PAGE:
Clark County’s COVID-19 case rate jumps sharply over holiday weekend
Clark County on Monday reported 2,369 new COVID-19 cases and no deaths during the previous three days, figures likely skewed by reporting lags over the holiday weekend.
Updated December 28, 2021 - 8:08 am
Clark County on Monday reported 2,369 new COVID-19 cases and no deaths during the previous three days, as the longer-term gauge for new cases jumped sharply over the holiday weekend.
Divided evenly over the three days to reflect the Friday through Sunday data dump, the daily average of nearly 790 new cases per day was far above the 14-day moving average of 590 per day. The average itself jumped 161 cases per day from 429 on Thursday, the last time the state updated its metrics. In other words, the average increased by more than 40 cases a day over the long weekend.
Numbers reported following weekends are often impacted by reporting delays, particularly following holidays, as many health care providers are not fully staffed. For example, Monday’s update was the fourth straight day without a reported death, statistically improbable given the county has averaged five fatalities a day over the previous two weeks, according to state data.
State and county health agencies often redistribute daily data after it is reported to better reflect the date of death or onset of symptoms, which is why the moving-average trend lines frequently differ from daily reports and are considered better indicators of the direction of the outbreak.
Hospitalizations of confirmed and suspected COVID-19 patients at county hospitals stood at 658 as of Monday’s update, 106 more than Thursday.
The test positivity rate continued its recent ascent, adding 0.7 percentage points to reach 8.8 percent — a full 3 percentage points above its recent low of 5.8 percent on Nov. 1.
Data guide: COVID-19’s impact on Nevada
Meanwhile, the Southern Nevada Health District last week updated its reporting on so-called breakthrough cases involving individuals who are infected with the virus despite being fully vaccinated, reporting 1,070 new cases, 27 hospitalizations and six additional deaths during the preceding week.
The report issued late Wednesday pushed breakthrough totals in the county to 16,739 cases, 830 hospitalizations and 246 deaths.
New breakthrough cases make up an increasing percentage of total cases, accounting for 27.04 percent of the total so far in December.
But health district figures confirm what public health experts have stressed: Vaccination provides strong protection against the most serious outcomes of a COVID-19 infection. The death rate for fully vaccinated individuals was at 21 per 100,000 population in the most recent report versus 535 per 100,000 among the unvaccinated.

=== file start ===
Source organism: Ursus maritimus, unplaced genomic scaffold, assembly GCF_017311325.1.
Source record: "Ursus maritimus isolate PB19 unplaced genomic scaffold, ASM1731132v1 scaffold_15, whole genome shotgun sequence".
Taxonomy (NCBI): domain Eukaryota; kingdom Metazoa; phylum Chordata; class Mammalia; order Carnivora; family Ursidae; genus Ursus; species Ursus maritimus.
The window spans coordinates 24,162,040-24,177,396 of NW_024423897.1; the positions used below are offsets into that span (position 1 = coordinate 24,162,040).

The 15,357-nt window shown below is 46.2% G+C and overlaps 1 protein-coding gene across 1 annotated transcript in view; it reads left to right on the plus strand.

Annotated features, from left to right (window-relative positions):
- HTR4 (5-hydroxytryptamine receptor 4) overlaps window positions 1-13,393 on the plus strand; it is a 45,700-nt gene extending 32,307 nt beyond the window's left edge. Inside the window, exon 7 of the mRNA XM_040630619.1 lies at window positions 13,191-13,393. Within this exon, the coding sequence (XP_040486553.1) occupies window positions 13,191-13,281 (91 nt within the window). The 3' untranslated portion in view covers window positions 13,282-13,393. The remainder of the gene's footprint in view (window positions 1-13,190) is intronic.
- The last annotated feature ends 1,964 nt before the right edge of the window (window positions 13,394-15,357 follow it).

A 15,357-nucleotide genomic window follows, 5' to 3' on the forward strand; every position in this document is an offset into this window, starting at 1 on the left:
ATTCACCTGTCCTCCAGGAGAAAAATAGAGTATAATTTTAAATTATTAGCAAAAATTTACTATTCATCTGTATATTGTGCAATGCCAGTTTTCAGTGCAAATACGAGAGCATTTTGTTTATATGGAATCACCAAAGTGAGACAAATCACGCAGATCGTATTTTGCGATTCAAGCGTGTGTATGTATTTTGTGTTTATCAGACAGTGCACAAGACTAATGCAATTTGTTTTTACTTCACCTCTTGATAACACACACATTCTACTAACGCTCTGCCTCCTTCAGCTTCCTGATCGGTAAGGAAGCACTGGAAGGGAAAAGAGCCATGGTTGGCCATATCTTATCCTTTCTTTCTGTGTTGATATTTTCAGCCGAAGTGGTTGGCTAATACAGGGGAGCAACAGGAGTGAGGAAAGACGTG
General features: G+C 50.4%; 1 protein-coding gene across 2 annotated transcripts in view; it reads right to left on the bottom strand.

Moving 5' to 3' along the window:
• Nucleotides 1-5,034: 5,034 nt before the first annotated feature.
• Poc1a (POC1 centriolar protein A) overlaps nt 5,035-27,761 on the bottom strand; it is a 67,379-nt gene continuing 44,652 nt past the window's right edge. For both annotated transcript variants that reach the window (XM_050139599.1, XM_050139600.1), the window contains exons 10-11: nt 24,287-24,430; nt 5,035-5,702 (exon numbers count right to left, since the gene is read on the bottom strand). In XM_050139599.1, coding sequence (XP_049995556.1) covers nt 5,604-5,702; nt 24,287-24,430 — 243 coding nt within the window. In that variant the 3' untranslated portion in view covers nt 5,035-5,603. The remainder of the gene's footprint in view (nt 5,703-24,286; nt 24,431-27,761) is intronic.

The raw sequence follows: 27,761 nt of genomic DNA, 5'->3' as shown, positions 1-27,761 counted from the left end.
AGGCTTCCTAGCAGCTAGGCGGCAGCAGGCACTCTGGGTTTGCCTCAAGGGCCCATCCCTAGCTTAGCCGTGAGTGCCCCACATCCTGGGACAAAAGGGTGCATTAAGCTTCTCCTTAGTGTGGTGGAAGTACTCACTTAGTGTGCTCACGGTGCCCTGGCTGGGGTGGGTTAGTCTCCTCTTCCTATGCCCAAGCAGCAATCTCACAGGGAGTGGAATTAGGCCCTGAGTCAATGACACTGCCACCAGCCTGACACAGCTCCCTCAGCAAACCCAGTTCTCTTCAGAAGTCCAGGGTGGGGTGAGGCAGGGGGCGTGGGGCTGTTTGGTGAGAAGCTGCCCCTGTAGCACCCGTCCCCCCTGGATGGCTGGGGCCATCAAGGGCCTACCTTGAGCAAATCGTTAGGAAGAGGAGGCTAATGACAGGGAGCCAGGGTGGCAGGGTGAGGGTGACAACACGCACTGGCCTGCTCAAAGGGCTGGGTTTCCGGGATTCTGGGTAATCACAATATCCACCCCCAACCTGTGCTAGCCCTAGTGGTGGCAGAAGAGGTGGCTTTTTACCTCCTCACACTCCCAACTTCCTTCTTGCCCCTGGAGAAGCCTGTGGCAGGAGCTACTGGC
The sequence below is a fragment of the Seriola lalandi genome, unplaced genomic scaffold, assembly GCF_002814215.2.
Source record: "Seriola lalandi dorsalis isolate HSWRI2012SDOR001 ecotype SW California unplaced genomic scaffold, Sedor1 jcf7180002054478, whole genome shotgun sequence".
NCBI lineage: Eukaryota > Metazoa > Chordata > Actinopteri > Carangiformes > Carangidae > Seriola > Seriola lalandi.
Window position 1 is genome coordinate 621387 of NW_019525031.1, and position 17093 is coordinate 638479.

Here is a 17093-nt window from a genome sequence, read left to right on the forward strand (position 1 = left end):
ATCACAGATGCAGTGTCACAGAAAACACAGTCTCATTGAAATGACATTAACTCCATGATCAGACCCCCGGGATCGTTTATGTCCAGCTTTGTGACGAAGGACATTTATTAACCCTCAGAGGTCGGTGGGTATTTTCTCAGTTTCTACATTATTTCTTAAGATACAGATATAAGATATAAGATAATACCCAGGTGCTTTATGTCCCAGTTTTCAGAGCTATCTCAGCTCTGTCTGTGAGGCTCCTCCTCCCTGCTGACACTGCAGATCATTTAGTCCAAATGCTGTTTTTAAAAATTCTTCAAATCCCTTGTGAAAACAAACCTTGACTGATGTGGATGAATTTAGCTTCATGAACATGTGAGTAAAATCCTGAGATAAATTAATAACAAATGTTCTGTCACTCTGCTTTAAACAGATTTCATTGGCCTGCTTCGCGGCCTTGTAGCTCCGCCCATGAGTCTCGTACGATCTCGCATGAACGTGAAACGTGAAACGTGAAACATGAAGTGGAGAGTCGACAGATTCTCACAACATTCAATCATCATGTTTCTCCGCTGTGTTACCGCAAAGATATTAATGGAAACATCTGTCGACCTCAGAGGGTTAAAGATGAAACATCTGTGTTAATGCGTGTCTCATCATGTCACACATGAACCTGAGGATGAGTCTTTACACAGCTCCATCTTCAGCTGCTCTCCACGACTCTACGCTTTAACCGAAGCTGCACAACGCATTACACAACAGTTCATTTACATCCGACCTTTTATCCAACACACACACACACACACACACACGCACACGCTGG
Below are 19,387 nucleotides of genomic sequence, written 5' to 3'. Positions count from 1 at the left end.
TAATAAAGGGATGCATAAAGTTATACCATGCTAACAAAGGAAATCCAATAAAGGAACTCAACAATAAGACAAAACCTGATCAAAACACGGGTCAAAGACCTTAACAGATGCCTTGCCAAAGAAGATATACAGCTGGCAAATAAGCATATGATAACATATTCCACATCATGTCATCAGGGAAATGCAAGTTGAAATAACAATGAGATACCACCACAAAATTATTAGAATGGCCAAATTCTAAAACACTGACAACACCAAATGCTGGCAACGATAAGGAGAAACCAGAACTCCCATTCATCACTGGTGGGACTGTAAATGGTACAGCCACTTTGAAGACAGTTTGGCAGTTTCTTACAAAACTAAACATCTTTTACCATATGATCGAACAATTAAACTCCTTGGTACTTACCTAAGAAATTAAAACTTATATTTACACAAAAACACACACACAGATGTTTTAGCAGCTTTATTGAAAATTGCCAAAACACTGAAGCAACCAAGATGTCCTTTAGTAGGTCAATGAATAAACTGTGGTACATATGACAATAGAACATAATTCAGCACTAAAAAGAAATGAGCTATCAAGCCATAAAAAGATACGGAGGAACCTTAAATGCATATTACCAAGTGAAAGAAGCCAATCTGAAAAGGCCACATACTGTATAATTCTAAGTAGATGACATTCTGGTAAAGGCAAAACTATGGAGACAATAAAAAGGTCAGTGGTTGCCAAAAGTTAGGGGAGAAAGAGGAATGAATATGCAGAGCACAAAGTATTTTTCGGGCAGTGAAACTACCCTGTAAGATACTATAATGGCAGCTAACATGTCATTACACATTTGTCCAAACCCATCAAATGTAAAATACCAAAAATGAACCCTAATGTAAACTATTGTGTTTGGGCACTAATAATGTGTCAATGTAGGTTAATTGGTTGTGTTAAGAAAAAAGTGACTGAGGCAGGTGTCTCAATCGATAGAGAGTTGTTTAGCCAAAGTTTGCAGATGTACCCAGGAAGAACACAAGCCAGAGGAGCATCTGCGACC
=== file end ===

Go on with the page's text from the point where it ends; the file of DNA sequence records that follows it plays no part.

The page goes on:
The state Department of Health and Human Services, meanwhile, reported 3,654 new COVID-19 cases and three additional deaths over the previous four days.
Averaged over four days to reflect data for Thursday through Sunday, the nearly 914 new cases per day was well above the 14-day moving average of 703 per day. That was a big jump for the average, which stood at 533 per day on Thursday.
Deaths were below the average for the 14-day period of four per day, while the average declined from six per day in Thursday’s update.
The statewide test positivity rate climbed as well to 8.1 percent, one-half percentage point above Thursday’s update.
Hospitalizations likewise jumped over the four days, with 746 patients occupying beds, 68 more than Thursday.
Vaccinations showed continued progress despite the holiday, with 54.18 percent of eligible Nevadans age 5 and older having completed a vaccine course, compared to 53.48 percent in Clark County.
Overall, the county has recorded 360,268 cases of the disease caused by the new coronavirus, with 6,415 deaths.
Contact Mike Brunker at firstname.lastname@example.org or 702-383-4656. Follow @mike_brunker on Twitter.
— 5+ population: 3 million.
— Doses administered: 3.92 million.
— Vaccinations initiated: 1.93 million.
— Vaccinations completed: 1.63 million.
— Eligible fully vaccinated: 54.18 percent.
Sources: Department of Health and Human Services; U.S. Census Bureau